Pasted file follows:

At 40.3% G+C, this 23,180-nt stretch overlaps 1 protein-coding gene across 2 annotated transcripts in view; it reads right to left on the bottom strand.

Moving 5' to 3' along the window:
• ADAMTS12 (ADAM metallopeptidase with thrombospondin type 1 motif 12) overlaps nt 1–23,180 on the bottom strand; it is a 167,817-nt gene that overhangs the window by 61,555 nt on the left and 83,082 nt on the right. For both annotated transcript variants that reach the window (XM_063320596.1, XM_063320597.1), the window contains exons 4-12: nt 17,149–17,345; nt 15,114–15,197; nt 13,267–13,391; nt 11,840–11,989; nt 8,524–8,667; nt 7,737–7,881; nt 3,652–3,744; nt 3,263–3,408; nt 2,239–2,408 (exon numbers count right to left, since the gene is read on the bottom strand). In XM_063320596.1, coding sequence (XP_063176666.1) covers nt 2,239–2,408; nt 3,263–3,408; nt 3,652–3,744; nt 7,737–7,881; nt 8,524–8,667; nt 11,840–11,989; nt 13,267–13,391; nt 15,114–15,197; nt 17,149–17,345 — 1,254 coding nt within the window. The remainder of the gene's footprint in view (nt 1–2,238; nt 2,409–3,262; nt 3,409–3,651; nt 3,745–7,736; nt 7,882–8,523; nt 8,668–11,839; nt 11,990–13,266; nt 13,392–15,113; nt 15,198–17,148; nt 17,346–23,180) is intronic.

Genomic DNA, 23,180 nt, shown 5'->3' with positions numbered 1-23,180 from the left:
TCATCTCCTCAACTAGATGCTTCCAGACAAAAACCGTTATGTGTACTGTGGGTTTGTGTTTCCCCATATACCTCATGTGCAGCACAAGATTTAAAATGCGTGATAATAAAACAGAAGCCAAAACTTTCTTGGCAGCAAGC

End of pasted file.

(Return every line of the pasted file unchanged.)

At 40.3% G+C, this 23,180-nt stretch overlaps 1 protein-coding gene across 2 annotated transcripts in view; it reads right to left on the bottom strand.

Moving 5' to 3' along the window:
• ADAMTS12 (ADAM metallopeptidase with thrombospondin type 1 motif 12) overlaps nt 1–23,180 on the bottom strand; it is a 167,817-nt gene that overhangs the window by 61,555 nt on the left and 83,082 nt on the right. For both annotated transcript variants that reach the window (XM_063320596.1, XM_063320597.1), the window contains exons 4-12: nt 17,149–17,345; nt 15,114–15,197; nt 13,267–13,391; nt 11,840–11,989; nt 8,524–8,667; nt 7,737–7,881; nt 3,652–3,744; nt 3,263–3,408; nt 2,239–2,408 (exon numbers count right to left, since the gene is read on the bottom strand). In XM_063320596.1, coding sequence (XP_063176666.1) covers nt 2,239–2,408; nt 3,263–3,408; nt 3,652–3,744; nt 7,737–7,881; nt 8,524–8,667; nt 11,840–11,989; nt 13,267–13,391; nt 15,114–15,197; nt 17,149–17,345 — 1,254 coding nt within the window. The remainder of the gene's footprint in view (nt 1–2,238; nt 2,409–3,262; nt 3,409–3,651; nt 3,745–7,736; nt 7,882–8,523; nt 8,668–11,839; nt 11,990–13,266; nt 13,392–15,113; nt 15,198–17,148; nt 17,346–23,180) is intronic.

Genomic DNA, 23,180 nt, shown 5'->3' with positions numbered 1-23,180 from the left:
TCATCTCCTCAACTAGATGCTTCCAGACAAAAACCGTTATGTGTACTGTGGGTTTGTGTTTCCCCATATACCTCATGTGCAGCACAAGATTTAAAATGCGTGATAATAAAACAGAAGCCAAAACTTTCTTGGCAGCAAGC